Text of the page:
Wayne and Molly Hughes’ guiding ethic of love your neighbor was on display June 29th at the Open House celebration of their Hughes Charitable Foundation’s new office in Jackson.
With dozens of grant recipients attending among the 60 attendees, the event was a profound, heartwarming coming together of area neighbors and non-profits from near and far. Grantees from organizations across the state took the opportunity to connect, learn about one another’s efforts, and celebrate HCF’s next chapter for value that they have in common: Community Service.
Blessing the guests and office itself were HCF grant recipients from the Northern Arapahoe Tribe, led by Alison Sage who initiated a vital program to engage tribal youth and help prevent suicide by reviving their tribes’ horse culture. The Woxhooxeibii Horse Culture Suicide Prevention Program is an HCF supported program.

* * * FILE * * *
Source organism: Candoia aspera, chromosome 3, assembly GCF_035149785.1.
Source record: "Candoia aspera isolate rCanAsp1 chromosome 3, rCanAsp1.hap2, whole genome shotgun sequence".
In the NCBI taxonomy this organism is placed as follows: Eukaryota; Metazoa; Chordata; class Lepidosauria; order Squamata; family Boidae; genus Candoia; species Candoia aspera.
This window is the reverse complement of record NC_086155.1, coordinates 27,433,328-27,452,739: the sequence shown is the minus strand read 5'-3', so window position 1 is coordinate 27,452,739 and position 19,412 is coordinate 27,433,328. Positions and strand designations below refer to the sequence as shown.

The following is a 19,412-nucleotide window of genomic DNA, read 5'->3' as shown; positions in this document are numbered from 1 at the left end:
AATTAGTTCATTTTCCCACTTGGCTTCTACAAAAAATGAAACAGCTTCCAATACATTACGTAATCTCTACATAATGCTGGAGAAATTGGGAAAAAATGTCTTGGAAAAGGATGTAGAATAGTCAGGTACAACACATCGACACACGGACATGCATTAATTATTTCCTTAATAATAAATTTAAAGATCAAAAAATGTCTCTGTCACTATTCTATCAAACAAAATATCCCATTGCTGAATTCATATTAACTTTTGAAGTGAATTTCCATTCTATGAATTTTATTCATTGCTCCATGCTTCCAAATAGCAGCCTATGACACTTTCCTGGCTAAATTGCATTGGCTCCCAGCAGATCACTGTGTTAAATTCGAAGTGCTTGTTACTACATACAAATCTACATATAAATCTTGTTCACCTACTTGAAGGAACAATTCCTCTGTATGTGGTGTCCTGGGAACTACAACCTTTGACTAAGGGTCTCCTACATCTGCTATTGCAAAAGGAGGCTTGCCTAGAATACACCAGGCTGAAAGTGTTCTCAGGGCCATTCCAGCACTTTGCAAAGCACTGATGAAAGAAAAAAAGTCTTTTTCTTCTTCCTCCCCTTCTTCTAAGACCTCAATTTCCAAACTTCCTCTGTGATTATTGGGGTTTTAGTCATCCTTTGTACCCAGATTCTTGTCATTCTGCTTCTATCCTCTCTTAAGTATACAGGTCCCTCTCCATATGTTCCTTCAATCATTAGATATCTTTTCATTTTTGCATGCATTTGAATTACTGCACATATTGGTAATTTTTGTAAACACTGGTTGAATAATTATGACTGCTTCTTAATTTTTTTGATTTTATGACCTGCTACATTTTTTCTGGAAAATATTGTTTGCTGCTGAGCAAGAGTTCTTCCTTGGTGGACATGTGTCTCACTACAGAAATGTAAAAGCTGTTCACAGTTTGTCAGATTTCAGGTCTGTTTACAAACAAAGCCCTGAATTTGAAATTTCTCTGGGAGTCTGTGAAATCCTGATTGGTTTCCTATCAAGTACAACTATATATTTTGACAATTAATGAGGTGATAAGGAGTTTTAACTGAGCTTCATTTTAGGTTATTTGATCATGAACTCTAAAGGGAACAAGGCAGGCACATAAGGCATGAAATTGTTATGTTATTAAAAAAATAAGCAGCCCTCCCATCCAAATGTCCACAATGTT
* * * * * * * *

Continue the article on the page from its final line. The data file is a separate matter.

Beginning with a ceremonial lighting of a cedar smudge, Alison offered a blessing to the Hughes Charitable Foundation’s new space as well as a prayer to ease the suffering of people all across the globe. Then, with a rhythm as bold as the intermittent thunderclaps outside, the drumming began. Guests were rapt. As Alison and the other drummers sang in Arapahoe a traditional Flag Song, followed by an Eagle Song, the very beat thrummed in every onlooker’s chest. The power was palpable as the music and the scent of cedar smoke spilled out onto the deck and into the gathering area below.
And then, in a perfect reflection of the breathtaking intensity of the blessing and song, it began to rain — a much-needed reprieve for the bone-dry valley of Jackson Hole.
B. Wayne Hughes Jr. said, “The blessing and drum ceremony along with the smudge and the prayers were absolutely amazing,” he said. “And the following rainstorm seemed to affirm the gift that Alison and the group of Northern Arapahoe drummers gave us.”
“We were honored by the attendance of many statewide grantee partners,” reflected Molly Hughes, executive director of the Hughes Charitable Foundation.